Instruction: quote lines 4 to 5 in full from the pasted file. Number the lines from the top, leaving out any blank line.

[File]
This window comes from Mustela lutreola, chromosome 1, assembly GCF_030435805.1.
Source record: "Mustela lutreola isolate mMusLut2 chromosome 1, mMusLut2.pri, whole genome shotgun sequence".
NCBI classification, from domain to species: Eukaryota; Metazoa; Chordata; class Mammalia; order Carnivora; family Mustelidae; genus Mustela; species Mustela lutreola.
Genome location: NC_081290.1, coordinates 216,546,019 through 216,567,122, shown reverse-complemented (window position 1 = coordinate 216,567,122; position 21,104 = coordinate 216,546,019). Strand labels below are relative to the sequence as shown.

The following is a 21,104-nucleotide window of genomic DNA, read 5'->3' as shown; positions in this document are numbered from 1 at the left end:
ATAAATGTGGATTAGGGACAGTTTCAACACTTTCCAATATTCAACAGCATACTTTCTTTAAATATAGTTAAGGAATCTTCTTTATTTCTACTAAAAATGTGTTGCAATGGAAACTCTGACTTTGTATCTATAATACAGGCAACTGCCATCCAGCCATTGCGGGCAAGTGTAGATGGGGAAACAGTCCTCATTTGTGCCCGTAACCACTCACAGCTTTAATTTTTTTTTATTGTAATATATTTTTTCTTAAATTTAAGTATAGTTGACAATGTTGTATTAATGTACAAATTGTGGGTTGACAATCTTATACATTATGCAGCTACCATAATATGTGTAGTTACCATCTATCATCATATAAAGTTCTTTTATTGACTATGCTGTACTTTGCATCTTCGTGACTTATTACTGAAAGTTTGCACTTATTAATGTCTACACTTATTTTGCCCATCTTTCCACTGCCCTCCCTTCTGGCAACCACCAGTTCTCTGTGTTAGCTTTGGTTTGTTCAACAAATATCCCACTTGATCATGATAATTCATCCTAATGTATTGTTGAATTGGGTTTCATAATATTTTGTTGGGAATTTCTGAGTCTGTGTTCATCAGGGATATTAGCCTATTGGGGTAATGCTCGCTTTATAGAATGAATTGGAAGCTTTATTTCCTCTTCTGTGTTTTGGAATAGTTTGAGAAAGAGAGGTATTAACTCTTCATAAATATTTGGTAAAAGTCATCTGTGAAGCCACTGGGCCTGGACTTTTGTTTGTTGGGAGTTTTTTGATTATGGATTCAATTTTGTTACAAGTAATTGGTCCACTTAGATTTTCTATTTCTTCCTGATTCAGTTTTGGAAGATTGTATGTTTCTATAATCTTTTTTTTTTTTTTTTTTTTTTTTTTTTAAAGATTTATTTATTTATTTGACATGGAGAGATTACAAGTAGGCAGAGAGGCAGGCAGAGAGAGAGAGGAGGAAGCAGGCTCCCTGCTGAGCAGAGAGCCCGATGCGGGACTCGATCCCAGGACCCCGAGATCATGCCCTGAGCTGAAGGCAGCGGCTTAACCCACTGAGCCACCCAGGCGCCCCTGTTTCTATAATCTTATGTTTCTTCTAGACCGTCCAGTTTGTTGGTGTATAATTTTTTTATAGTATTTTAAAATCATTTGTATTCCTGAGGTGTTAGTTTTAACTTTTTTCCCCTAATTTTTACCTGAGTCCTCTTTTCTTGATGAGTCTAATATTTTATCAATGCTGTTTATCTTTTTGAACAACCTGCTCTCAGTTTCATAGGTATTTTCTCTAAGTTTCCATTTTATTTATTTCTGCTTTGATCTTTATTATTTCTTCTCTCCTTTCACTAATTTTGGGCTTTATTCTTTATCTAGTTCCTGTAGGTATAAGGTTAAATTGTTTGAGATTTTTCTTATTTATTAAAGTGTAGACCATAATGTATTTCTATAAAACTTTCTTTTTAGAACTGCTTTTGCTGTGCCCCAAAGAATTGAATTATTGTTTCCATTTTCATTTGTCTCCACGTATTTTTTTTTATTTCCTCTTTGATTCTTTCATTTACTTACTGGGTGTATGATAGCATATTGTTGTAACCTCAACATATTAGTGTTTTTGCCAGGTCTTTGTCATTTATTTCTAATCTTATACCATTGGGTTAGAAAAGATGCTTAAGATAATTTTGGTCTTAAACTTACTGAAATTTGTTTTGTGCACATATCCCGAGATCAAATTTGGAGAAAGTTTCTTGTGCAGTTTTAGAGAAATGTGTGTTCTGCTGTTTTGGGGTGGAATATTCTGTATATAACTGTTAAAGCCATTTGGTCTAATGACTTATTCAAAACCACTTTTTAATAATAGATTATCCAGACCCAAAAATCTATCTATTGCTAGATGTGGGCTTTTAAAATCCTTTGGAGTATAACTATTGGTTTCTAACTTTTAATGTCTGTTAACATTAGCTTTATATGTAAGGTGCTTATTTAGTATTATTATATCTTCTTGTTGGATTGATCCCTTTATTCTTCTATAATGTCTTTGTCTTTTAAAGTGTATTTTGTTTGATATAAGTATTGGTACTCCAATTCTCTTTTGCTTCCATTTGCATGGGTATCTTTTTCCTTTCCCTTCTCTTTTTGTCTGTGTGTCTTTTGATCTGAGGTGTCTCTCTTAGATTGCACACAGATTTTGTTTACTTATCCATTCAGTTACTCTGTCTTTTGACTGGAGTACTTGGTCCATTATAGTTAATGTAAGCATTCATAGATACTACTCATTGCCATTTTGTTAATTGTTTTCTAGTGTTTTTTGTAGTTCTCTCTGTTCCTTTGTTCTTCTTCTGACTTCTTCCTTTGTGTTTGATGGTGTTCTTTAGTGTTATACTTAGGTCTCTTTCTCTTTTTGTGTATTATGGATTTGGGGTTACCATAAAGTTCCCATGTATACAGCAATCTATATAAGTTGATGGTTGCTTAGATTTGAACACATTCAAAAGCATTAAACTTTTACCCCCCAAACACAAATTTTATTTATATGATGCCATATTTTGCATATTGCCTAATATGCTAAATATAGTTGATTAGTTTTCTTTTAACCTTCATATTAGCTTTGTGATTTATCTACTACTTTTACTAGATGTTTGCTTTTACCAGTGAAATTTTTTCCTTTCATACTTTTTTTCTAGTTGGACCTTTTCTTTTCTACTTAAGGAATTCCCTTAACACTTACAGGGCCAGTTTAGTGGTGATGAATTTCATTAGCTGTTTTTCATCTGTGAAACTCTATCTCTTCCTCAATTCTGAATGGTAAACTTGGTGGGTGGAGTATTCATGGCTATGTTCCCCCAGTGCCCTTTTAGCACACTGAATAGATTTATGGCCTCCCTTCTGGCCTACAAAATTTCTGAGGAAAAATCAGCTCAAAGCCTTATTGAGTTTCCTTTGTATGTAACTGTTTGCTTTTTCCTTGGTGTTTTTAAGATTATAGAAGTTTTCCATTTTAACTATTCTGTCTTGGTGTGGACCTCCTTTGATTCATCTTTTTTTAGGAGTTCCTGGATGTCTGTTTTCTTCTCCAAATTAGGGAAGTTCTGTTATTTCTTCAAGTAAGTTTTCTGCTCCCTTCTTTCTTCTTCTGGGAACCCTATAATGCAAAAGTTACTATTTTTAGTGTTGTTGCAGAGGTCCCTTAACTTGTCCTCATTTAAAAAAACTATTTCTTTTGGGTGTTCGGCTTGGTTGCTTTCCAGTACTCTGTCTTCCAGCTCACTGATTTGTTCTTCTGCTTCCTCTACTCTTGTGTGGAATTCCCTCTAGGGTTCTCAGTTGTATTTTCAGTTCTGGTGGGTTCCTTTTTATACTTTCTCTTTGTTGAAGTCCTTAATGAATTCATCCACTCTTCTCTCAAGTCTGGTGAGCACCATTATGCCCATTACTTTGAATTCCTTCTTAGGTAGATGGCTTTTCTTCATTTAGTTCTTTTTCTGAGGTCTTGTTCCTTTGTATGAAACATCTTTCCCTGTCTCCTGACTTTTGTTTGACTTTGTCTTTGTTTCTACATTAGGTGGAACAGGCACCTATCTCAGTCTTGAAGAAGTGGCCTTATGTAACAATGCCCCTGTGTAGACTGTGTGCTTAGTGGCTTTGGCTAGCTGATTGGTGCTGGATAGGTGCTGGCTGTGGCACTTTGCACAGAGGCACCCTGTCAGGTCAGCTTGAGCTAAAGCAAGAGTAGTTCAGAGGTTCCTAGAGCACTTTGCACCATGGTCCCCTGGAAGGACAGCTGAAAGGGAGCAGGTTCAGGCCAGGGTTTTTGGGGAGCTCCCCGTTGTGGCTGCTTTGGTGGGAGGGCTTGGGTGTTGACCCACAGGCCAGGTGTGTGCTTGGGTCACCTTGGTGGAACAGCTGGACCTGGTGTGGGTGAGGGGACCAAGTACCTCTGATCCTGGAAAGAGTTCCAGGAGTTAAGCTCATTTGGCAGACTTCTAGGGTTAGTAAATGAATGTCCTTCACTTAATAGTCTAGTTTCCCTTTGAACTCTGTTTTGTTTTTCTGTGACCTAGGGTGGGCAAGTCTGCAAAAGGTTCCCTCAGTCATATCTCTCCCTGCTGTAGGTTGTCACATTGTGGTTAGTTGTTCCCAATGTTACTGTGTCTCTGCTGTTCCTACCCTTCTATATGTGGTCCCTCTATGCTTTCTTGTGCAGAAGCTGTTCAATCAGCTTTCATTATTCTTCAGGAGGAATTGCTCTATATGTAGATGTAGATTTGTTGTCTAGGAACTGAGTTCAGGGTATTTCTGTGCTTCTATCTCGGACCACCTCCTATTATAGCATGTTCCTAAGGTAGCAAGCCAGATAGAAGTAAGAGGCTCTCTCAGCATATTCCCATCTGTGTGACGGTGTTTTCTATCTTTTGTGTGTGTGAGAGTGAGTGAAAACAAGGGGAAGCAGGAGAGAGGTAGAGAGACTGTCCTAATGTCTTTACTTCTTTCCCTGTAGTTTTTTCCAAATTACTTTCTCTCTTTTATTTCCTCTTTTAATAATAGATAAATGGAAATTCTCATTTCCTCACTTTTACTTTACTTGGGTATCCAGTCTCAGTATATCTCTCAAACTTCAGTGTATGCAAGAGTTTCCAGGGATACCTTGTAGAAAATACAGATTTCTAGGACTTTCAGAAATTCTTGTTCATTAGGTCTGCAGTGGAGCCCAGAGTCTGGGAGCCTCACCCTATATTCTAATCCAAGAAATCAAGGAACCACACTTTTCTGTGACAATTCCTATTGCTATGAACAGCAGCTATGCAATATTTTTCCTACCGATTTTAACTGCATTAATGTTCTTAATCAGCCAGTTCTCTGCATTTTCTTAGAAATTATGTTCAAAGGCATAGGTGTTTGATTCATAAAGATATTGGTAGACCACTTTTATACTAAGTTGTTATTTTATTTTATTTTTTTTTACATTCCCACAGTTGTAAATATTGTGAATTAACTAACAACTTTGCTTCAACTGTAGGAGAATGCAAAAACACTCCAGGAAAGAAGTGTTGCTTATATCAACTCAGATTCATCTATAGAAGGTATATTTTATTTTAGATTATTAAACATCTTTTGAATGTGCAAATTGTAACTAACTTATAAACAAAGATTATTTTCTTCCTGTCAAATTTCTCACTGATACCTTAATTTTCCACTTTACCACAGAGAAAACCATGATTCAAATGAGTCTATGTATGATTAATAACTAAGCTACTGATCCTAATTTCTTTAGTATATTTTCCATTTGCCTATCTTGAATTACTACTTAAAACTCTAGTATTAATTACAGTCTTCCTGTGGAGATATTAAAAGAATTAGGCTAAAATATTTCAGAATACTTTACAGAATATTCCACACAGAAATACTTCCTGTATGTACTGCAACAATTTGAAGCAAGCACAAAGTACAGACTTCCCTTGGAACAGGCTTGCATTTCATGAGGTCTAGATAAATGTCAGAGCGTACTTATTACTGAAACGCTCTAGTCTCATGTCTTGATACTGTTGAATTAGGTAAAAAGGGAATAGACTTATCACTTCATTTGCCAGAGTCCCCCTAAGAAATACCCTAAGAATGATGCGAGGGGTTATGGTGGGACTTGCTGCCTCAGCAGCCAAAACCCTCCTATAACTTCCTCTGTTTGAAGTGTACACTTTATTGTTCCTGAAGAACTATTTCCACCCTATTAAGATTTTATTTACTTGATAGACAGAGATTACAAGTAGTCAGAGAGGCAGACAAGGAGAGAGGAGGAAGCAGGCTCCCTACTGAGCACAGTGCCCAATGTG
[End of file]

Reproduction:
Genome location: NC_081290.1, coordinates 216,546,019 through 216,567,122, shown reverse-complemented (window position 1 = coordinate 216,567,122; position 21,104 = coordinate 216,546,019). Strand labels below are relative to the sequence as shown.

The following is a 21,104-nucleotide window of genomic DNA, read 5'->3' as shown; positions in this document are numbered from 1 at the left end: